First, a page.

GDP and IIP gap may widen to over 900 bps in third quarter, says Moody's

The link between the country’s headline economic growth and pace of industrial production continues to weaken.


In fact, the gap between the two macro variables is likely to reach its highest level since the 2008 Lehman Brothers crisis if the gross domestic product (GDP) estimates for Q3FY20 and latest trend in the Index of Industrial Production (IIP) are any indicator.


India’s headline GDP is expected to grow by 5.5 per cent during the third quarter, according to estimates by rating agency Moody’s while IIP contracted by 3.8 per cent during October 2019, the first month of the third quarter.


This suggests that the growth in GDP at constant prices is nearly 900-basis-point higher than the industrial expansion as captured by the IIP.


IIP is calculated on monthly basis while GDP numbers are available on quarterly basis India’s headline GDP was up 4.5 per cent during the second quarter of FY20 against a contraction of 0.3 per cent in IIP during Q2FY20 and a decline of 3.8 per cent during October 2019.


According to data by the Central Statistical Organisation (CSO), IIP has now contracted for three consecutive months for the first time since June 2012. Such a divergent trend in the headline GDP and pace of industrial production is rare, and historically, both move together.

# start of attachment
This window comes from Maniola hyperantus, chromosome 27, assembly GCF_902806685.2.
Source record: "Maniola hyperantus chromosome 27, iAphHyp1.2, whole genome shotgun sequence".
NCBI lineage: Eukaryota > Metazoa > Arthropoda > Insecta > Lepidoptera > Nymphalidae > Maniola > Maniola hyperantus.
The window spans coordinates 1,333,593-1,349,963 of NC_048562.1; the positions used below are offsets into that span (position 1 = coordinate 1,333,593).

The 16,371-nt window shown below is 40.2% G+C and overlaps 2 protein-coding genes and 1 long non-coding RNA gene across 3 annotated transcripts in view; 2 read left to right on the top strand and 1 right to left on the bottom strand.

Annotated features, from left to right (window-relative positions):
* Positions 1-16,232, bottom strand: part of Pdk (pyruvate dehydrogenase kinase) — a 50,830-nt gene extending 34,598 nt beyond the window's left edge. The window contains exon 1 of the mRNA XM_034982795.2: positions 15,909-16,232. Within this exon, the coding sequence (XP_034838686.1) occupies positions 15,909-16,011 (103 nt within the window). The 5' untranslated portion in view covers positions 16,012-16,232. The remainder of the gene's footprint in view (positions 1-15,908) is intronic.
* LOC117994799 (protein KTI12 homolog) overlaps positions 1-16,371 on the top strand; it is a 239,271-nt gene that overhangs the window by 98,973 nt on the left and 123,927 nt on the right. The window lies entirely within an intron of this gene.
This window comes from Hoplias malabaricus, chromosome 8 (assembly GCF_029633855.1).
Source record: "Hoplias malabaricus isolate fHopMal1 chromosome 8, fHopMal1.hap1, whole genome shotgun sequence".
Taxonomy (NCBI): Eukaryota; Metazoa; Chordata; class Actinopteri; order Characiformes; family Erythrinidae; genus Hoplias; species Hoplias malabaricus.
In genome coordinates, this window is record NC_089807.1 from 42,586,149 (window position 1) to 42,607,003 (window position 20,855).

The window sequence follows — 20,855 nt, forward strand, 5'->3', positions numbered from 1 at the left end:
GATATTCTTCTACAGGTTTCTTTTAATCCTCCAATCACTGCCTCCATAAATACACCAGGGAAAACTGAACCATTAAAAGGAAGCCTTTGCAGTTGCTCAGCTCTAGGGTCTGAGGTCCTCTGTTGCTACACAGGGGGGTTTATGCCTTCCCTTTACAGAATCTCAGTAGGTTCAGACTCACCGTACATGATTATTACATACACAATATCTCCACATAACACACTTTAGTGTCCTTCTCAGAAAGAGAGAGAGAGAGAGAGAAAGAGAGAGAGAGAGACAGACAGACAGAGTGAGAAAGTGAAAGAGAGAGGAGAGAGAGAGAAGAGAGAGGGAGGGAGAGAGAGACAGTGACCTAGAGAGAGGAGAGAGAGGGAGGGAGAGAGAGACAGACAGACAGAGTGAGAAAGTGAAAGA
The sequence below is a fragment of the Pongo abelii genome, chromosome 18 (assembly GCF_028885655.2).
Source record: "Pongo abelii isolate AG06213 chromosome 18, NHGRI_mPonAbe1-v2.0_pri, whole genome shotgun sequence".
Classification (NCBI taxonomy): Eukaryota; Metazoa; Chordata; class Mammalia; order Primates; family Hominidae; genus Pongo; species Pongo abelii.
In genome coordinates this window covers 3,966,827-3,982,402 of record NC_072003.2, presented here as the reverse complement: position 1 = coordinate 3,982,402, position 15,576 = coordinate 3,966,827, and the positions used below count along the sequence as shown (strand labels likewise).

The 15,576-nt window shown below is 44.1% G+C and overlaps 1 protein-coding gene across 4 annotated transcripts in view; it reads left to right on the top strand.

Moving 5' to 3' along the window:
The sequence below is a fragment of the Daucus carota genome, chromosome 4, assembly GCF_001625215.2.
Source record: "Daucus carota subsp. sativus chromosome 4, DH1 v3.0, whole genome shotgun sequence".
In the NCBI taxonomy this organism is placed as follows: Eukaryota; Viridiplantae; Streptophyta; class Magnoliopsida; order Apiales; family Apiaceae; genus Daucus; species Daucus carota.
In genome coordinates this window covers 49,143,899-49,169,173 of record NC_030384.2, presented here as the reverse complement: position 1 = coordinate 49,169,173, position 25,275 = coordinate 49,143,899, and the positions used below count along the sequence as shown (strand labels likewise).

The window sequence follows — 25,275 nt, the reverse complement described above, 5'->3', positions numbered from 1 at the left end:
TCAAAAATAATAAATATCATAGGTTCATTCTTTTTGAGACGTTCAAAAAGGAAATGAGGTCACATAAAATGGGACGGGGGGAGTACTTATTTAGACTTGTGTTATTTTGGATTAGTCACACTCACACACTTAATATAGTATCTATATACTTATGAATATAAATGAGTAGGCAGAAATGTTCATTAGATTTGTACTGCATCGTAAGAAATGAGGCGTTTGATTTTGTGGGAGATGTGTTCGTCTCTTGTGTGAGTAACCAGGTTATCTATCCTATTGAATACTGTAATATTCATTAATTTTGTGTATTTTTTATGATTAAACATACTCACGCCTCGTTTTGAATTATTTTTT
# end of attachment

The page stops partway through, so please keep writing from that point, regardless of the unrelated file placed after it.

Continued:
A large gap in the headline economic growth and the pace of IIP was last witnessed during the June 2015 quarter. In the last two decades, quarterly GDP growth has exceeded IIP growth by 900 basis points or more only once (on a quarterly basis). This was during the July-September 2009 quarter after the global financial crisis (see chart).


Analysts said the contraction in IIP could make it difficult for the manufacturing sector to provide a lift to the overall GDP during the second half of FY20.

“The recent decline in IIP is largely a reflection of pain in the manufacturing and industrial sector. This will put a downward pressure on overall GDP growth unless the government expands public spending, which incidentally was the largest contributor to economic growth during the July-September 2019 quarter,” said Dhananjay Sinha, chief economist and head strategist, IDFC Securities.


For others, such a large divergence is a sign of an element of growth over estimation in the calculation of GDP.


“If you juxtapose the recent trend in industrial production and retail or consumer inflation with GDP growth at nominal or current prices, growth estimation could be as high as 400 basis points,” said an economist on condition of anonymity. One basis point is one-hundredth of a per cent.


According to him, GDP is first calculated on nominal or at current prices and we subtract price deflator or inflation from it to get GDP at constant prices, which becomes the headline growth figure. For example, nominal GDP was estimated to be 6 per cent during Q2FY20 while price deflator was assumed to be 1.5 per cent, giving a real GDP growth of 4.5 per cent.


GDP deflator is, however, way lower than the retail inflation of around 4.5 per cent during Q2FY20 on average and nearly 5.5 per cent now.


“We assume GDP deflator to be around 4.9 per cent, giving a real GDP growth of 1.1 per cent. So, in our model, GDP was over estimated by around 340 basis points in Q2FY20,” added the economist.


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